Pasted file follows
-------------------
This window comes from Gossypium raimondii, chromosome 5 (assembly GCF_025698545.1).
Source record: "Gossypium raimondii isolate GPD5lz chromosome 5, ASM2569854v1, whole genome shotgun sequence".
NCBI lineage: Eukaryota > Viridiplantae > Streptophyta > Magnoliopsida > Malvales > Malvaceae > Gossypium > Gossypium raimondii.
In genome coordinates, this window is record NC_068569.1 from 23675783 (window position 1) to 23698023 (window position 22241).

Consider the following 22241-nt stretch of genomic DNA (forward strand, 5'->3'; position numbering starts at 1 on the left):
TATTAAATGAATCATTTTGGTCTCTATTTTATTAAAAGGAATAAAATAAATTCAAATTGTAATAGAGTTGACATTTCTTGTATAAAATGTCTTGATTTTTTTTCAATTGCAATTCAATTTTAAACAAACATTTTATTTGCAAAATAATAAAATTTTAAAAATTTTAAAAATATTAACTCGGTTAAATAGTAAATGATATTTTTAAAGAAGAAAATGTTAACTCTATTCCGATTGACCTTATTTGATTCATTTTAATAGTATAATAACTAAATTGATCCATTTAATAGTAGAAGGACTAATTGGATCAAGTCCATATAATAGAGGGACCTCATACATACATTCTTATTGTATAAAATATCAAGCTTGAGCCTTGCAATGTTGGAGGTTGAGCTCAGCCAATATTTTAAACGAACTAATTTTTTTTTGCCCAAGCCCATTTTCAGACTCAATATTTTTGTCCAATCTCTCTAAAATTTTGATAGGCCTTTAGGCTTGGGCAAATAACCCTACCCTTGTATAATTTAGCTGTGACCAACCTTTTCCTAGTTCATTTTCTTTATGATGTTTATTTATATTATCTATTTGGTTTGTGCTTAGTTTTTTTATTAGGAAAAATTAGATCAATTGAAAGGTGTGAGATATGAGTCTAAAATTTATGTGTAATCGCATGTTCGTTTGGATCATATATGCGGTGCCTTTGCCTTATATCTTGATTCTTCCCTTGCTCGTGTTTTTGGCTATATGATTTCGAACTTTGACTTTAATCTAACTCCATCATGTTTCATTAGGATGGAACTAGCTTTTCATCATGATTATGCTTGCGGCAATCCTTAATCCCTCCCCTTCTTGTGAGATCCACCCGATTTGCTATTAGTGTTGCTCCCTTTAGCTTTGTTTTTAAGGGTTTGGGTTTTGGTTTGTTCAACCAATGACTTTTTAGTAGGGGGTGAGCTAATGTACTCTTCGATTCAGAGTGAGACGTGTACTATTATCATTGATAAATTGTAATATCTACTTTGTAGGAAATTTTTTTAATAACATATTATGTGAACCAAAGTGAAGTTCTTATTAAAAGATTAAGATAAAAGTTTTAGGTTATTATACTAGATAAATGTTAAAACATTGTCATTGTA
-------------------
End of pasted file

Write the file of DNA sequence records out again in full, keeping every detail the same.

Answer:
This window comes from Gossypium raimondii, chromosome 5 (assembly GCF_025698545.1).
Source record: "Gossypium raimondii isolate GPD5lz chromosome 5, ASM2569854v1, whole genome shotgun sequence".
NCBI lineage: Eukaryota > Viridiplantae > Streptophyta > Magnoliopsida > Malvales > Malvaceae > Gossypium > Gossypium raimondii.
In genome coordinates, this window is record NC_068569.1 from 23675783 (window position 1) to 23698023 (window position 22241).

Consider the following 22241-nt stretch of genomic DNA (forward strand, 5'->3'; position numbering starts at 1 on the left):
TATTAAATGAATCATTTTGGTCTCTATTTTATTAAAAGGAATAAAATAAATTCAAATTGTAATAGAGTTGACATTTCTTGTATAAAATGTCTTGATTTTTTTTCAATTGCAATTCAATTTTAAACAAACATTTTATTTGCAAAATAATAAAATTTTAAAAATTTTAAAAATATTAACTCGGTTAAATAGTAAATGATATTTTTAAAGAAGAAAATGTTAACTCTATTCCGATTGACCTTATTTGATTCATTTTAATAGTATAATAACTAAATTGATCCATTTAATAGTAGAAGGACTAATTGGATCAAGTCCATATAATAGAGGGACCTCATACATACATTCTTATTGTATAAAATATCAAGCTTGAGCCTTGCAATGTTGGAGGTTGAGCTCAGCCAATATTTTAAACGAACTAATTTTTTTTTGCCCAAGCCCATTTTCAGACTCAATATTTTTGTCCAATCTCTCTAAAATTTTGATAGGCCTTTAGGCTTGGGCAAATAACCCTACCCTTGTATAATTTAGCTGTGACCAACCTTTTCCTAGTTCATTTTCTTTATGATGTTTATTTATATTATCTATTTGGTTTGTGCTTAGTTTTTTTATTAGGAAAAATTAGATCAATTGAAAGGTGTGAGATATGAGTCTAAAATTTATGTGTAATCGCATGTTCGTTTGGATCATATATGCGGTGCCTTTGCCTTATATCTTGATTCTTCCCTTGCTCGTGTTTTTGGCTATATGATTTCGAACTTTGACTTTAATCTAACTCCATCATGTTTCATTAGGATGGAACTAGCTTTTCATCATGATTATGCTTGCGGCAATCCTTAATCCCTCCCCTTCTTGTGAGATCCACCCGATTTGCTATTAGTGTTGCTCCCTTTAGCTTTGTTTTTAAGGGTTTGGGTTTTGGTTTGTTCAACCAATGACTTTTTAGTAGGGGGTGAGCTAATGTACTCTTCGATTCAGAGTGAGACGTGTACTATTATCATTGATAAATTGTAATATCTACTTTGTAGGAAATTTTTTTAATAACATATTATGTGAACCAAAGTGAAGTTCTTATTAAAAGATTAAGATAAAAGTTTTAGGTTATTATACTAGATAAATGTTAAAACATTGTCATTGTA